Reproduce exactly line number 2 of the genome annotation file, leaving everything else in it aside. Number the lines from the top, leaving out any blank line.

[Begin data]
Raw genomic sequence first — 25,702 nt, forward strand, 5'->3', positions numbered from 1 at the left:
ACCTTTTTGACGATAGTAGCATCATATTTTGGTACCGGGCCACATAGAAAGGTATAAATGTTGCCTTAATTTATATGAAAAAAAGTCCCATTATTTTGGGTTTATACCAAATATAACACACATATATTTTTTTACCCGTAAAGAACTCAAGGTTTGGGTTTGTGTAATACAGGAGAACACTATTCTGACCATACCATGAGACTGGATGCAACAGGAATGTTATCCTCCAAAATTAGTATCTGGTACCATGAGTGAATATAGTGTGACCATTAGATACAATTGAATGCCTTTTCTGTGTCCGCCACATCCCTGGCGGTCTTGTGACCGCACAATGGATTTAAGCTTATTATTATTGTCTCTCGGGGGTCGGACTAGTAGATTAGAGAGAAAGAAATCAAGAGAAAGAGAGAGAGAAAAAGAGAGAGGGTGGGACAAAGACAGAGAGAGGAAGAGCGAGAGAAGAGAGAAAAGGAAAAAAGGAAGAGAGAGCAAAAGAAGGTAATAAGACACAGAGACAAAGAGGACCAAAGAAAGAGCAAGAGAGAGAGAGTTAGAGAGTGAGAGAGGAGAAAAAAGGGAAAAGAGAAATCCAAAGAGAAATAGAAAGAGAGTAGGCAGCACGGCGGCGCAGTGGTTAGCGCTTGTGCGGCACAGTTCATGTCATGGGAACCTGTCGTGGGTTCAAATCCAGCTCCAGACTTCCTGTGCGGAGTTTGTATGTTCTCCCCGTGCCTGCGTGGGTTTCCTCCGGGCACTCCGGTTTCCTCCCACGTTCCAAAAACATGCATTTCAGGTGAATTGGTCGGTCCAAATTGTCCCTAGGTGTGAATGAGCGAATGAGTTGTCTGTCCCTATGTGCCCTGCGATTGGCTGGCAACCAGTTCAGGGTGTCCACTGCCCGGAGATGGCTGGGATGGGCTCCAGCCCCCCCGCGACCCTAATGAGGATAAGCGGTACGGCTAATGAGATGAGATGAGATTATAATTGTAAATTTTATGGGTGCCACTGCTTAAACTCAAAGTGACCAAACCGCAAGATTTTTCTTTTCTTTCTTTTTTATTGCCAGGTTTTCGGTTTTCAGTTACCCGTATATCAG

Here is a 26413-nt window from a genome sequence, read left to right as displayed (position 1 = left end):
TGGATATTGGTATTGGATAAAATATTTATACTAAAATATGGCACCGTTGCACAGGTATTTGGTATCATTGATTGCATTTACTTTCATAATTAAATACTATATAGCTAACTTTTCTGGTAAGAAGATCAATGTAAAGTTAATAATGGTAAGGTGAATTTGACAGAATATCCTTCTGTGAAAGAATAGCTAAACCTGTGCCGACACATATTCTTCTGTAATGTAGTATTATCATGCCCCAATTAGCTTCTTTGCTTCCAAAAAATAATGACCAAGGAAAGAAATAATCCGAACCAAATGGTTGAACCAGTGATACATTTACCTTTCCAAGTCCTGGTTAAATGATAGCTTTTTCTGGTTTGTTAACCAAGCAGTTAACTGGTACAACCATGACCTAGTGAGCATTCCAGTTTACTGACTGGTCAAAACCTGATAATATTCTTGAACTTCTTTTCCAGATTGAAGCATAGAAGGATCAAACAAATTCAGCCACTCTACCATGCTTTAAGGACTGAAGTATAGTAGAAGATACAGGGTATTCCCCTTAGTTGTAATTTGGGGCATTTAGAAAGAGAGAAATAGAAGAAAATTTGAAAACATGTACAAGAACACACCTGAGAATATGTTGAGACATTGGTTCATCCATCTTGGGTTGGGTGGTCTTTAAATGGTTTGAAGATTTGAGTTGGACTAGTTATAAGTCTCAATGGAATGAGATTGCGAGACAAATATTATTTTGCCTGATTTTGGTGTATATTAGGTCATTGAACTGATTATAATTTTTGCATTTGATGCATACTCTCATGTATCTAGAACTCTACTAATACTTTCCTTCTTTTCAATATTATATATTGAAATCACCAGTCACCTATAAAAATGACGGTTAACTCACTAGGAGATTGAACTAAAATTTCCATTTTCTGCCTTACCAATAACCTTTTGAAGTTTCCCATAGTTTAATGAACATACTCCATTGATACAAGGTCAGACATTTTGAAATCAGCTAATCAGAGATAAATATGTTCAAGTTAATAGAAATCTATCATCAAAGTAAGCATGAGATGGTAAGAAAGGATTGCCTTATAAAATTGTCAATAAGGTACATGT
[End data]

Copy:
ACCTTTTTGACGATAGTAGCATCATATTTTGGTACCGGGCCACATAGAAAGGTATAAATGTTGCCTTAATTTATATGAAAAAAAGTCCCATTATTTTGGGTTTATACCAAATATAACACACATATATTTTTTTACCCGTAAAGAACTCAAGGTTTGGGTTTGTGTAATACAGGAGAACACTATTCTGACCATACCATGAGACTGGATGCAACAGGAATGTTATCCTCCAAAATTAGTATCTGGTACCATGAGTGAATATAGTGTGACCATTAGATACAATTGAATGCCTTTTCTGTGTCCGCCACATCCCTGGCGGTCTTGTGACCGCACAATGGATTTAAGCTTATTATTATTGTCTCTCGGGGGTCGGACTAGTAGATTAGAGAGAAAGAAATCAAGAGAAAGAGAGAGAGAAAAAGAGAGAGGGTGGGACAAAGACAGAGAGAGGAAGAGCGAGAGAAGAGAGAAAAGGAAAAAAGGAAGAGAGAGCAAAAGAAGGTAATAAGACACAGAGACAAAGAGGACCAAAGAAAGAGCAAGAGAGAGAGAGTTAGAGAGTGAGAGAGGAGAAAAAAGGGAAAAGAGAAATCCAAAGAGAAATAGAAAGAGAGTAGGCAGCACGGCGGCGCAGTGGTTAGCGCTTGTGCGGCACAGTTCATGTCATGGGAACCTGTCGTGGGTTCAAATCCAGCTCCAGACTTCCTGTGCGGAGTTTGTATGTTCTCCCCGTGCCTGCGTGGGTTTCCTCCGGGCACTCCGGTTTCCTCCCACGTTCCAAAAACATGCATTTCAGGTGAATTGGTCGGTCCAAATTGTCCCTAGGTGTGAATGAGCGAATGAGTTGTCTGTCCCTATGTGCCCTGCGATTGGCTGGCAACCAGTTCAGGGTGTCCACTGCCCGGAGATGGCTGGGATGGGCTCCAGCCCCCCCGCGACCCTAATGAGGATAAGCGGTACGGCTAATGAGATGAGATGAGATTATAATTGTAAATTTTATGGGTGCCACTGCTTAAACTCAAAGTGACCAAACCGCAAGATTTTTCTTTTCTTTCTTTTTTATTGCCAGGTTTTCGGTTTTCAGTTACCCGTATATCAG